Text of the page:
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article imageOp-Ed: US taxpayer detained indefinitely to pay for war on terror

By Ken Hanly     May 19, 2013 in Politics
Washington - While the very visible big footprint war in Iraq is over and the Afghan war is winding down, the war against terror continues all over the world and is not expected to stop for at least 10 or 20 years.
When he was asked in a Senate hearing how long the war on terror would last, Michael Sheehan, the Assistant Secretary of Defense for special operations and low-intensity conflict answered: "At least 10 to 20 years". However, even after that there is no guarantee that the conflict will end because it is not a war in the normal sense at all. It is the US that decides when the war is over. The opponent is not just Al Qaeda but associated forces. In practice associated forces are any group that the US chooses to target as an alleged threat to the security of the US.
The current CIA Director, John Brennan,said a year ago: “Today, it is increasingly clear that — compared to 9/11 — the core al Qaeda leadership is a shadow of its former self. For the first time since this fight began, we can look ahead and envision a world in which the al Qaeda core is simply no longer relevant.” Nevertheless, as Sheehan made clear, there are still those associated forces and it might take 10 or 20 years to deal with them. These associated forces are global, from Yemen to Mali, to the Philippines and even in the US itself.
Even if the hunt for terrorists should wind down, the commander of the Joint Special operations Command, Army Lt. Gen. Joseph Votel said that he was looking at missions beyond the counterterrorism manhunt. He said that his elite troops are prepared to support "law enforcement objectives" in new battlefields where there is a desire for US presence to be minimized.
The US taxpayer is conscripted indefinitely to pay for any war anywhere in the world. The president does not need to obtain authorization from the US congress to force the taxpayer to this service. According to Senate testimony, Pentagon officials believe the Authorization to Use Military Force (AUMF) passed back at the time of 9/11 gives the president the authority to send troops and carry on operations anywhere in the world. As reported earlier in Digital Journal, this could be called the blank check approach to warfare.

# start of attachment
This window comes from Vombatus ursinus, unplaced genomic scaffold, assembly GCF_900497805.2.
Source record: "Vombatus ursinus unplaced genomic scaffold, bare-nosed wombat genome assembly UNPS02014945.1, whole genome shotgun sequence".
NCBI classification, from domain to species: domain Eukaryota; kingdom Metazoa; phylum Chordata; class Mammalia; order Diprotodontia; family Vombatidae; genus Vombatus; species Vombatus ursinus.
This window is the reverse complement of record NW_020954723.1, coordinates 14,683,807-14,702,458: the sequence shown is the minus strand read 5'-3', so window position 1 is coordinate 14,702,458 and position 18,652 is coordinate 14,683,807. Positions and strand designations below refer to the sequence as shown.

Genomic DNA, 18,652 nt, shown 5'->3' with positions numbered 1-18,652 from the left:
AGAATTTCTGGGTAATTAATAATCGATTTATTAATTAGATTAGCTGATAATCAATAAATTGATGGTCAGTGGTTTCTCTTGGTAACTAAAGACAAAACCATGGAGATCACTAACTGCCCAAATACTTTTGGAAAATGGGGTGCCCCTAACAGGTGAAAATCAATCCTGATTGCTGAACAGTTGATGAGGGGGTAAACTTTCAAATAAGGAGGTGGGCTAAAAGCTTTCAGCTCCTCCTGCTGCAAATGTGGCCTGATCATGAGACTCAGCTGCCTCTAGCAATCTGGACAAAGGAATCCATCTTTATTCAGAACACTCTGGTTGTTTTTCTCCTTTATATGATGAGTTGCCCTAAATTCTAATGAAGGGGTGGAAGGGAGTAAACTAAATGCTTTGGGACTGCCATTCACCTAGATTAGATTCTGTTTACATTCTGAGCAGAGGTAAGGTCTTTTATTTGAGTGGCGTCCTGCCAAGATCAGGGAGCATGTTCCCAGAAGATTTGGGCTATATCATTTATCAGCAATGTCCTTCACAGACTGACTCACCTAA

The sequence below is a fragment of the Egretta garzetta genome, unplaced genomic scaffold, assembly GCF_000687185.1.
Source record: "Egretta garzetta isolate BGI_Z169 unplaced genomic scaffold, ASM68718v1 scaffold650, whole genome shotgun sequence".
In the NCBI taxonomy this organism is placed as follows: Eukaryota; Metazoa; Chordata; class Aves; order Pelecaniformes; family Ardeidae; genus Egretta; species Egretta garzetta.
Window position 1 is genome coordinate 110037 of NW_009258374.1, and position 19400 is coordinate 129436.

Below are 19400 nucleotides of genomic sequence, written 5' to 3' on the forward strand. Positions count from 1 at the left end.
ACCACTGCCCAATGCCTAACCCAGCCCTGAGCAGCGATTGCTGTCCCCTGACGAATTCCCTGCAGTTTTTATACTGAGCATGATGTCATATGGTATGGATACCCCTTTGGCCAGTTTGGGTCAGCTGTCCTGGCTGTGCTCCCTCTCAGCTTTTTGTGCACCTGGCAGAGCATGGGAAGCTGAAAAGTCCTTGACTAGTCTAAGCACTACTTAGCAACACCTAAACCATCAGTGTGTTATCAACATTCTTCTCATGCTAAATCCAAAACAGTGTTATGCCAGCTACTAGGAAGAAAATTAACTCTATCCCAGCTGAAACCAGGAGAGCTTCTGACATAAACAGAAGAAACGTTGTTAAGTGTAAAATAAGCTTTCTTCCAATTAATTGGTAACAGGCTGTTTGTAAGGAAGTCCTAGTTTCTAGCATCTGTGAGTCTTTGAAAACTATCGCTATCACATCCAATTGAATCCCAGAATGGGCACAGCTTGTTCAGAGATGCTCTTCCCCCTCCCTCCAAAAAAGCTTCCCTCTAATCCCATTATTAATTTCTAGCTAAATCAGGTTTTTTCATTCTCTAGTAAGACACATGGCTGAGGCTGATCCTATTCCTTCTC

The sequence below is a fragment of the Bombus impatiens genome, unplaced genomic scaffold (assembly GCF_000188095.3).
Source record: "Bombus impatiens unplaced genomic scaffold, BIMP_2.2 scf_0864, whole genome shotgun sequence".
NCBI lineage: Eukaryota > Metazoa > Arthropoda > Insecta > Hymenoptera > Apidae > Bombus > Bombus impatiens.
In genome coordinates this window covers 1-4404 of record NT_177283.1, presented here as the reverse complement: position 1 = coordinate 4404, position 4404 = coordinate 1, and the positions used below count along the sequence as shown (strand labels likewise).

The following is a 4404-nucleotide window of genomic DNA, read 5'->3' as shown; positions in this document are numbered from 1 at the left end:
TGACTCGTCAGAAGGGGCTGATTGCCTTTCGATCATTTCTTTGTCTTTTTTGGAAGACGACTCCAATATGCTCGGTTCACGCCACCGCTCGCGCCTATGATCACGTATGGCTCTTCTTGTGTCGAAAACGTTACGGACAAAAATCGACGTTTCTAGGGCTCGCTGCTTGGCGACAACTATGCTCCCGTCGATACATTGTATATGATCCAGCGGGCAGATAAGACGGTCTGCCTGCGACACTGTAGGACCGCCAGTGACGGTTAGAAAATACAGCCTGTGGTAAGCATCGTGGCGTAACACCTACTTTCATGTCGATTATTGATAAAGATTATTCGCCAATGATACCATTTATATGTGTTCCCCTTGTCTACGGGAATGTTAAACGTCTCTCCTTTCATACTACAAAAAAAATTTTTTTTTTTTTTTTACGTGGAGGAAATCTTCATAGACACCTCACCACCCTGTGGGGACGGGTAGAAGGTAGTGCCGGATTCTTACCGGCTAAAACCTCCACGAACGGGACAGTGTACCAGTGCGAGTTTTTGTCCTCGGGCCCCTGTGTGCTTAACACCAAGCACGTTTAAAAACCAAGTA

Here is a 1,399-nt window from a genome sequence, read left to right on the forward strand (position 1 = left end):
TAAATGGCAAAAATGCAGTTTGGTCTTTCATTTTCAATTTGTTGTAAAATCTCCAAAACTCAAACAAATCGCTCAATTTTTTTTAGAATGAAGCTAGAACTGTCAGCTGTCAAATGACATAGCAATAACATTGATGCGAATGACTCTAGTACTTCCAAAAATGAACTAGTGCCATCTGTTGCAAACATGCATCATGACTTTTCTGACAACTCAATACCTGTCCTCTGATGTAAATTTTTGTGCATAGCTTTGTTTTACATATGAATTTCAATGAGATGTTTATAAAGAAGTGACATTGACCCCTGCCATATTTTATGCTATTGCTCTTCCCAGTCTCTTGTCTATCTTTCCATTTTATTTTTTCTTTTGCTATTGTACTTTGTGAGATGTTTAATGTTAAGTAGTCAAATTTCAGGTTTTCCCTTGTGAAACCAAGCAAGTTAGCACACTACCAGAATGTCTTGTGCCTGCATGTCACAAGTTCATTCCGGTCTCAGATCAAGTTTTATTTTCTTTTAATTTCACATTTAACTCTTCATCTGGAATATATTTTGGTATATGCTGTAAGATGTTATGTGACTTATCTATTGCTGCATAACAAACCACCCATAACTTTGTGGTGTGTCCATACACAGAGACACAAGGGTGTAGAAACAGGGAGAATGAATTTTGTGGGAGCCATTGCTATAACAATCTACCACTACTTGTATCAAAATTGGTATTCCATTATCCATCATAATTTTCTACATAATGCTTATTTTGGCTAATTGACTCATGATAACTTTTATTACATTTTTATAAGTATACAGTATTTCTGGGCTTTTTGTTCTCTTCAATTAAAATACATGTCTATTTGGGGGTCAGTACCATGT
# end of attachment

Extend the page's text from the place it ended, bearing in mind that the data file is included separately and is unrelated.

Senator Angus King an Independent from Maine said:“You guys have essentially rewritten the Constitution here. You guys have invented this term, associated forces, that’s nowhere in this document. It’s the justification for everything, and it renders the war powers of Congress null and void.” Republican Sen. John McCain also expressed astonishment at the broad interpretation given to the AUMF. McCain said that none of those who voted for the law in 2001 would have interpreted it as giving the president authority to strike in Somalia or Yemen. Nevertheless, the chair of the Senate panel Senator Carl Levin a Democrat said that any co-belligerent was an appropriate target under established principles of international law.
Rosa Brooks, a former Pentagon policy official, said:“I’ve never seen such an accomplished group of people give such muddled answers. " The answers do not seem muddled to me. Officials say they have all the legal power they need to do whatever they want in terms of mounting operations anywhere in the world for an indefinite period and that the US Congress has already authorised this in the AUMF. All power to the military and the president. All costs to the people. This may be maddening but it is hardly muddled.
This opinion article was written by an independent writer. The opinions and views expressed herein are those of the author and are not necessarily intended to reflect those of
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